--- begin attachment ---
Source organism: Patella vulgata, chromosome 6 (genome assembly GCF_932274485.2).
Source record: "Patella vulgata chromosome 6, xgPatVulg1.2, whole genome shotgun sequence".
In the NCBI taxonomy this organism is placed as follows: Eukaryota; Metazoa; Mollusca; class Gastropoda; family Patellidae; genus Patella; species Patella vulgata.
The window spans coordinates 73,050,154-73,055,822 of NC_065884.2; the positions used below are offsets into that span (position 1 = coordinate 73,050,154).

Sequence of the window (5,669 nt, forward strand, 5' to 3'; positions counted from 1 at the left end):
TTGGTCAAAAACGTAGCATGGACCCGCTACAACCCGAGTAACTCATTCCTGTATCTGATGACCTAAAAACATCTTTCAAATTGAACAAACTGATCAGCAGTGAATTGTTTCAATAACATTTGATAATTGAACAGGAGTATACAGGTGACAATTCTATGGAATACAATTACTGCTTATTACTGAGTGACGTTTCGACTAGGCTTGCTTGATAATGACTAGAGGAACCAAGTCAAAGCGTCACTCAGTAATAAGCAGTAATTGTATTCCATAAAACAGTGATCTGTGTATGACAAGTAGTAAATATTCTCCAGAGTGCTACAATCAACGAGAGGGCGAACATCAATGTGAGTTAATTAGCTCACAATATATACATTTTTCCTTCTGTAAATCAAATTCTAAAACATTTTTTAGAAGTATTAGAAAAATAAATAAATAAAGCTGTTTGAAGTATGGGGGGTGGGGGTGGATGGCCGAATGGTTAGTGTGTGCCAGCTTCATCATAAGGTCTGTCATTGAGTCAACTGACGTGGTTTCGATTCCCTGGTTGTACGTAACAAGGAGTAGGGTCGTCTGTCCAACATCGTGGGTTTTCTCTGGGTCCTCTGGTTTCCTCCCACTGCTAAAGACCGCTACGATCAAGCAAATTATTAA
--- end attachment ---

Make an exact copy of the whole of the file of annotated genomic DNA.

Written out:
Source organism: Patella vulgata, chromosome 6 (genome assembly GCF_932274485.2).
Source record: "Patella vulgata chromosome 6, xgPatVulg1.2, whole genome shotgun sequence".
In the NCBI taxonomy this organism is placed as follows: Eukaryota; Metazoa; Mollusca; class Gastropoda; family Patellidae; genus Patella; species Patella vulgata.
The window spans coordinates 73,050,154-73,055,822 of NC_065884.2; the positions used below are offsets into that span (position 1 = coordinate 73,050,154).

Sequence of the window (5,669 nt, forward strand, 5' to 3'; positions counted from 1 at the left end):
TTGGTCAAAAACGTAGCATGGACCCGCTACAACCCGAGTAACTCATTCCTGTATCTGATGACCTAAAAACATCTTTCAAATTGAACAAACTGATCAGCAGTGAATTGTTTCAATAACATTTGATAATTGAACAGGAGTATACAGGTGACAATTCTATGGAATACAATTACTGCTTATTACTGAGTGACGTTTCGACTAGGCTTGCTTGATAATGACTAGAGGAACCAAGTCAAAGCGTCACTCAGTAATAAGCAGTAATTGTATTCCATAAAACAGTGATCTGTGTATGACAAGTAGTAAATATTCTCCAGAGTGCTACAATCAACGAGAGGGCGAACATCAATGTGAGTTAATTAGCTCACAATATATACATTTTTCCTTCTGTAAATCAAATTCTAAAACATTTTTTAGAAGTATTAGAAAAATAAATAAATAAAGCTGTTTGAAGTATGGGGGGTGGGGGTGGATGGCCGAATGGTTAGTGTGTGCCAGCTTCATCATAAGGTCTGTCATTGAGTCAACTGACGTGGTTTCGATTCCCTGGTTGTACGTAACAAGGAGTAGGGTCGTCTGTCCAACATCGTGGGTTTTCTCTGGGTCCTCTGGTTTCCTCCCACTGCTAAAGACCGCTACGATCAAGCAAATTATTAA